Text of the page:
Canberra tips treasure into Murray Basin freight rail

Delayed and heavily criticised project to get $200m federal cash

Canberra tips treasure into Murray Basin freight rail
The MBRP has ground to a halt


The Murray Basin Rail Project (MBRP), the Victorian effort heavily criticised by the state’s Auditor General (AG), is to have $200 million more of federal cash tipped into it.

The $440 million Murray Basin Rail Project (MBRP) and the complementary $130 million Freight-Passenger Rail Separation Project (FPRSP) were found in March to have "suboptimal" and fragmented structures and planning.

 "The MBRP and FPRSP have not met scope, time, cost or quality expectations, the AG’s report states.

"These projects are late and will require a considerable injection of new funds if their intended outcomes are to be fully realised."

It also notes a lack of staff continuity on the project, which involves, amongst other things, standardisation of lines down to Geelong port.

Now, after there was no Victorian Budget cash for the project, the federal Liberal and Nationals Government has announced a $200.2 million rescue package for the stalled Victorian owned, operated and managed Murray Basin Freight Rail network.

Federal infrastructure and transport minister Michael McCormack says the extra funding, which includes $5 million for planning the standardisation of the network, is in addition to the $240.2 million it has already committed to the project.

"The Federal Government’s $195.2 million rescue package is funding the most extensive package of works recommended by the revised business case and the Victorian government, which includes remedying key issues caused by works to date," McCormack says.

"The Victorian Government requested the package following its completion of a revised business case.

"It is clear to both governments that there needs to be greater accountability for this project going forward, to ensure these works are delivered in a timely and efficient manner."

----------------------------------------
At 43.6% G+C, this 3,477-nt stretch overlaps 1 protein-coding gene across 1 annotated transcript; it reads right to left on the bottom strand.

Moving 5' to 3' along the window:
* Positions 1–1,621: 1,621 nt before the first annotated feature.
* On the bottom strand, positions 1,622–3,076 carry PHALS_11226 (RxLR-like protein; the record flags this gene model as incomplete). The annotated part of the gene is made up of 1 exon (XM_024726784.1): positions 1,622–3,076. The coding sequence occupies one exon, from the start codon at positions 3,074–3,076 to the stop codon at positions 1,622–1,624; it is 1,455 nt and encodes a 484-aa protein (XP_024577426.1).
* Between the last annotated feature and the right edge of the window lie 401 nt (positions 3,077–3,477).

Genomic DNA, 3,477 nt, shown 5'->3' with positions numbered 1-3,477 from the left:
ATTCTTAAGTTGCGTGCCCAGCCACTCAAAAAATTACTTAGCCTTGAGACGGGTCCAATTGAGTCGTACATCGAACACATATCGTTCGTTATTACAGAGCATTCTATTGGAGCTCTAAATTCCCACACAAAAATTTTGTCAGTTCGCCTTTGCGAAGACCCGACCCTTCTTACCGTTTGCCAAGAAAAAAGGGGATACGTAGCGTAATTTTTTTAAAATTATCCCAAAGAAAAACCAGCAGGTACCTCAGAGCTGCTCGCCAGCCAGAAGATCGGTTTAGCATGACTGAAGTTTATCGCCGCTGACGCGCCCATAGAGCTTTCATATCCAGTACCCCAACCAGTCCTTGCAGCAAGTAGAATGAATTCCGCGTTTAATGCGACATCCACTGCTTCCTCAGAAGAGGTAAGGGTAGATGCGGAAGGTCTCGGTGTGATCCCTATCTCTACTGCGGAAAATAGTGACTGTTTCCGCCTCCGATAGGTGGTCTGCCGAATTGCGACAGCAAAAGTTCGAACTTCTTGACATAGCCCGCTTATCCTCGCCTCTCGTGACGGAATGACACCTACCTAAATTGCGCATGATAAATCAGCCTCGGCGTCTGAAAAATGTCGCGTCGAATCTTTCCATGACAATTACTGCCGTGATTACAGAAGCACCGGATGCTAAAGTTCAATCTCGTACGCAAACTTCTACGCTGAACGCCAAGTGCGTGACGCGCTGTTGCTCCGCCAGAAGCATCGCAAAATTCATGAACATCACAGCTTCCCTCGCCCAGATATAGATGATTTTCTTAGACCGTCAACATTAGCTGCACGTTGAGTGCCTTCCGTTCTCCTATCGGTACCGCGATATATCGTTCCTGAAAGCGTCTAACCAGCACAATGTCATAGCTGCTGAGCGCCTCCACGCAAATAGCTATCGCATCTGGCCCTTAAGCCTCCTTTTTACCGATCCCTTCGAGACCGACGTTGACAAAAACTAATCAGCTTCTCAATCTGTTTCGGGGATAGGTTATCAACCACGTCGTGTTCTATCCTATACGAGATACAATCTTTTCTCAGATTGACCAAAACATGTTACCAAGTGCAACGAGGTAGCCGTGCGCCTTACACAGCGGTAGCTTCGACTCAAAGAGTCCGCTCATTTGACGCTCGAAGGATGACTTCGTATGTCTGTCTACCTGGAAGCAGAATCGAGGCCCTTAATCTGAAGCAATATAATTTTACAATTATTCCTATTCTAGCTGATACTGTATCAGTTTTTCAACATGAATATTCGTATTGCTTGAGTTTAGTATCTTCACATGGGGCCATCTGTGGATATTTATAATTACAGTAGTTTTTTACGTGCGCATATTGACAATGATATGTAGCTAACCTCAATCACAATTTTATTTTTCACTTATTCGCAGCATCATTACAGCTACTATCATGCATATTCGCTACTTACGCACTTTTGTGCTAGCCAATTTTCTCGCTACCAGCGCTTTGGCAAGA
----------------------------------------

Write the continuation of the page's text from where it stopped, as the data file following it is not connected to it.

McCormack says he will ask the Victorian government to match the $5 million planning funding and come up with a robust plan for full standardisation, though ABC News reports Victorian transport minister Jacinta Allen as failing to commit to that when asked today.

"I need to go back through various cabinet and budget processes before I can make any commitment to fund further business case works," Allen is quoted as saying, adding that freight and rail networks had been changing over the past decade.

Read about early progress on the project, here

Federal member for Mallee Anne Webster said over the past 18 months, she had participated in and hosted numerous stakeholder forums on the issues regarding the Murray Basin Freight Rail Network.

"With industry and stakeholders, I am still frustrated by the Victorian government’s refusal to release the full business case," Webster says.

"Releasing just the executive summary is treating industry with contempt.

"The Victorian Government decision to lay 100-year-old steel between Ararat and Maryborough as part of its ‘upgrade’ of the Murray Basin Freight Rail Network was short-sighted.

"This steel will need to be ripped up and replaced with material that is actually up to the job.

"In the meantime, the Australian Government is listening to stakeholders and is investing in works to improve the reliability and efficiency of lines for Yelta, Mildura, Murrayville, Ouyen, Dunolly, Maryborough and Ararat."

After the state Budget, the Victorian Farmers Federation (VFF) called for the state government to head back to the drawing board on it and other regional freight infrastructure.

"Regional roads continue to crumble and freight trains crawl to port at a huge cost to industry," VFF president David Jochinke says.

"We see billions flowing to metro and passenger rail projects, yet critical freight corridors continue to be ignored. This doesn’t make us feel like we received our fair share

"The budget invested an average $19.6 billion a year in infrastructure, yet there is little more than $300 million allocated for regional road maintenance.

"Regional freight seems to have been put last in this year’s Budget.

"Without efficient regional freight the ability for our export focused industries to exceed the National Farmer’s Federation goal of $100 billion in farm gate output by 2030 could be put at risk.

"We don’t want to put a ceiling on the growth of our agriculture industry."

VFF Grains Group president Ashley Fraser says investment in freight rail was essential to get trucks off roads and reduce Victoria’s future road maintenance and upgrade bill.

"Walking away from the Murray Basin Rail Project will only push more truck onto roads," Fraser adds.

"This will require a far greater long term investment to keep these roads safe. It just doesn’t make sense.

"We are calling on the government to do the planning now to ensure next year’s Budget invests big in regional Victorian freight infrastructure."


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